Remarks by Director Iancu at the IP in PA: Keystone for Success event

Remarks delivered at the “IP in PA: Keystone for Success” event

Director of the U.S. Patent and Trademark Office Andrei Iancu

October 21, 2019

Easton, Pennsylvania

As prepared for delivery

Good morning everyone, and thank you Caren (Yeamans) for that kind introduction.

Thank you to the entire team here at Fanatics for hosting us, and to the U.S. Chamber’s Global Innovation Policy Center for co-sponsoring today’s event. In particular, special thanks to Frank Cullen for his tireless efforts to bring events like this together, and for his strong support for intellectual property rights.  It’s an honor to be here with all of you at this marvelous facility.

Cicero, who served as the consul of the Roman Republic in the first century B.C. once said: “True glory takes root, and even spreads; but all false pretenses, like flowers, fall to the ground...No counterfeit can last long.”  And yet, some do.

Cicero spoke these words 2100 years ago. They were meant to speak about people and leaders, but they apply equally well to products today. Counterfeit products may not last long, but they are a scourge on our modern economy.

Made possible by new technology, the global availability of goods and services has undoubtedly benefited humanity. However, it has also presented challenges—such as a surge in the illegal production and sale of counterfeit merchandise.

Take, for instance, the prolific sale of fake jerseys of this year’s NBA champions, which fell apart after a couple of washes and ended up tossed in the trash “like flowers falling to the ground” (in Cicero’s words). The volume and reach of fakes such as these is staggering, and should be concerning to all Americans.

Sports merchandise is particularly vulnerable. And, despite working with the Department of Homeland Security and other agencies to protect their intellectual property, the efforts of professional sports teams and other companies are hindered by easily accessible fakes and the consumers willing to buy them. Today, many e-commerce sites, some with the words “cheap” and “China” in their very names, don’t even pretend anymore.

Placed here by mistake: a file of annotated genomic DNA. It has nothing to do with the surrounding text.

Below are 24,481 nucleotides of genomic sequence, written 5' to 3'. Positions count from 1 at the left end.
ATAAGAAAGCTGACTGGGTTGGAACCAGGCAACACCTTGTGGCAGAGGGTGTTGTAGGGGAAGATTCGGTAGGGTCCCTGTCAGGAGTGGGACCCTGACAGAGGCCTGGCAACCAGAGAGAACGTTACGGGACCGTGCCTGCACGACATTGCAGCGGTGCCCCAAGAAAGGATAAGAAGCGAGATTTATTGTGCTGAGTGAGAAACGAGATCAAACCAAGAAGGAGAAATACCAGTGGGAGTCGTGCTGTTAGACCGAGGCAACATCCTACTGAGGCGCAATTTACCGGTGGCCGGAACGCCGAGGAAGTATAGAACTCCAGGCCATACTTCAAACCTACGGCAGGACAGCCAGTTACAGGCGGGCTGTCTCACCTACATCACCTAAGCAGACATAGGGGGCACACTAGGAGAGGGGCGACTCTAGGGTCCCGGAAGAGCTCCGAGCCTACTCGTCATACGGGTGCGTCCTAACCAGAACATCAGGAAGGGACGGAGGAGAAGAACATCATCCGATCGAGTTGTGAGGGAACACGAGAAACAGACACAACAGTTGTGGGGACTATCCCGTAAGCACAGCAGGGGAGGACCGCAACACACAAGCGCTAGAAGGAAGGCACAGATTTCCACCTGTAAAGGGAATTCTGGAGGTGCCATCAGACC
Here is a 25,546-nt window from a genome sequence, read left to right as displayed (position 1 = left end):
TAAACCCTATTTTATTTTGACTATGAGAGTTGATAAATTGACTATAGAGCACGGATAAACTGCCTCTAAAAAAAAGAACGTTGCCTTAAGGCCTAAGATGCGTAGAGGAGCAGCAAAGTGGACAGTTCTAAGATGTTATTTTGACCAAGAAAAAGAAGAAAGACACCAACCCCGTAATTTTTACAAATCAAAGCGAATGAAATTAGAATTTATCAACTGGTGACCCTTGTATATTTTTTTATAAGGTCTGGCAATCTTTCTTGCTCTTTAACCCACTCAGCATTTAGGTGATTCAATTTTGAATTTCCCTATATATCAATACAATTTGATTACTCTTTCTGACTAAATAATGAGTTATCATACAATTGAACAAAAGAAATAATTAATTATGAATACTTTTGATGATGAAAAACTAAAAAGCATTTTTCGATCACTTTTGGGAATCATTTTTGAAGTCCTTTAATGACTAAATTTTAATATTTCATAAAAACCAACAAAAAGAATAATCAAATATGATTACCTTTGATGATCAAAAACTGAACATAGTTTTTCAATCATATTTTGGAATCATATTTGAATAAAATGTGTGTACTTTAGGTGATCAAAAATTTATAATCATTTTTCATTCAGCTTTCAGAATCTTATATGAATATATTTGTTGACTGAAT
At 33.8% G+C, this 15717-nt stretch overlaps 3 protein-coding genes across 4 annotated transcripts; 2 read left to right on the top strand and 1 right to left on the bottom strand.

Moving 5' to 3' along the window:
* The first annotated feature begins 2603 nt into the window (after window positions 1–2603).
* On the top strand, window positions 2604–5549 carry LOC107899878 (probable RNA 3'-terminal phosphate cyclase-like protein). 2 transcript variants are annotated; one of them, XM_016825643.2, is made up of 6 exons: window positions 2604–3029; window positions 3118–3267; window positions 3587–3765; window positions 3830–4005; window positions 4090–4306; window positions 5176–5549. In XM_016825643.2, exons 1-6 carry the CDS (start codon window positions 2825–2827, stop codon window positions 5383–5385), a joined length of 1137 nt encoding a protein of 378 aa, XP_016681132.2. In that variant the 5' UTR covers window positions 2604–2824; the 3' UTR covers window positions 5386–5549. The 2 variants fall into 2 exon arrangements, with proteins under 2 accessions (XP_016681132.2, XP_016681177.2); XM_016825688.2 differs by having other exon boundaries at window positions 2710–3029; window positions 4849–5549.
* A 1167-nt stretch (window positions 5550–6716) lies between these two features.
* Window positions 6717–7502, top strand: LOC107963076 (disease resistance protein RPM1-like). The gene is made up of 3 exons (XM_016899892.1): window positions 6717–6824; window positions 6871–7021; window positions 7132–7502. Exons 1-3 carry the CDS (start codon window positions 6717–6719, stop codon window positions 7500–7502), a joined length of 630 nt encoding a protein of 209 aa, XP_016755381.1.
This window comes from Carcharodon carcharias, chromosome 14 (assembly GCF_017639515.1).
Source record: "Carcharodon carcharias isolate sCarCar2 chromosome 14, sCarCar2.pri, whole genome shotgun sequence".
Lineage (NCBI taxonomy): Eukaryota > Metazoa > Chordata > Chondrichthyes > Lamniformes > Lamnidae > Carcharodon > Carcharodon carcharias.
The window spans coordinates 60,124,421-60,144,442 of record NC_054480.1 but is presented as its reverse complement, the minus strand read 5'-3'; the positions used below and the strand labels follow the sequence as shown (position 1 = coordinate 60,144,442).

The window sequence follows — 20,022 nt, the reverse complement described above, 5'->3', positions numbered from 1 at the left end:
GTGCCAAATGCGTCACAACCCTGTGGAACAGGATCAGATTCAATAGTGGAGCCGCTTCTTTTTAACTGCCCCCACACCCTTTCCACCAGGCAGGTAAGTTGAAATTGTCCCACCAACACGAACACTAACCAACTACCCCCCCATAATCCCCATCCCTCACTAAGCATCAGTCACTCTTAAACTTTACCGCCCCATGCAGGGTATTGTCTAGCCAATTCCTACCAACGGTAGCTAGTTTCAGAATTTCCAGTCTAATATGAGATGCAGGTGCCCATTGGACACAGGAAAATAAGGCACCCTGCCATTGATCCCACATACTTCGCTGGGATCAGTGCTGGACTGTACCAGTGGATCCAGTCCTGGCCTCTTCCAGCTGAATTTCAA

But it is not just online marketplaces. In recent enforcement investigations at the NBA Finals in Oakland and Toronto from June 7 through June 13, the Department of Homeland Security seized nearly 1,600 counterfeit items—ranging from jerseys, to T-shirts, hats, trendy cell-phone cases, and even tickets! That’s 1,600 items, in two cities, in North America, in one week.

And while this is a striking number, sports merchandise accounts for only a small portion of counterfeits. Counterfeiters trade on the goodwill and brand reputations of lawful companies in almost every industry, to the detriment and peril of consumers and the United States economy. The Organization for Economic Co-operation and Development estimates the value of trade in counterfeit and pirated goods to be approximately $500 billion per year worldwide. And about 20% of these counterfeit products infringe on rights belonging to Americans.  

This, by the way, is not a victimless offense. Counterfeit goods directly hurt individuals, and their impact extends well beyond economics. Counterfeit products that are ingested, used on the skin, or are given to children can endanger health and safety. 

An investigation by the FDA’s Forensic Chemistry Center, for example, found that 60% of suspected counterfeit contact lenses were contaminated with microbial bacteria that could lead to painful infections of the cornea and potentially loss of vision or blindness. There are also examples of exploding counterfeit lithium batteries that have led to intense fires, third-degree burns, and severe property damage.

And some counterfeiters also support organized crime syndicates, human trafficking, and terrorist groups. The United Nations Commission on Crime Prevention and Criminal Justice recently reported that counterfeiting is now the second largest source of income worldwide for all forms of criminal activities.

This administration is focused on combating this persistent problem through a variety of means. In April, the White House issued a presidential “Memorandum on Combating Trafficking in Counterfeit and Pirated Goods,” which requires relevant federal agencies to analyze how “online third-party marketplaces and third-party intermediaries are used to facilitate the importation” of such goods, and to develop a coordinated strategy to address the problem.

The presidential memorandum calls for a report to be submitted to the White House by the end of October. Among other things, the report will include a range of recommendations, both voluntary actions by the private sector and action by the U.S. government. We at the USPTO have a leading role in this effort, and have been working with other government agencies, and with industry, to address the various issues.

Many of these efforts are meant to increase the protections for IP, and subsequent enforcement actions. It goes towards decreasing the supply of fakes. But we must also work on the demand side, so that fewer people buy fakes in the first place.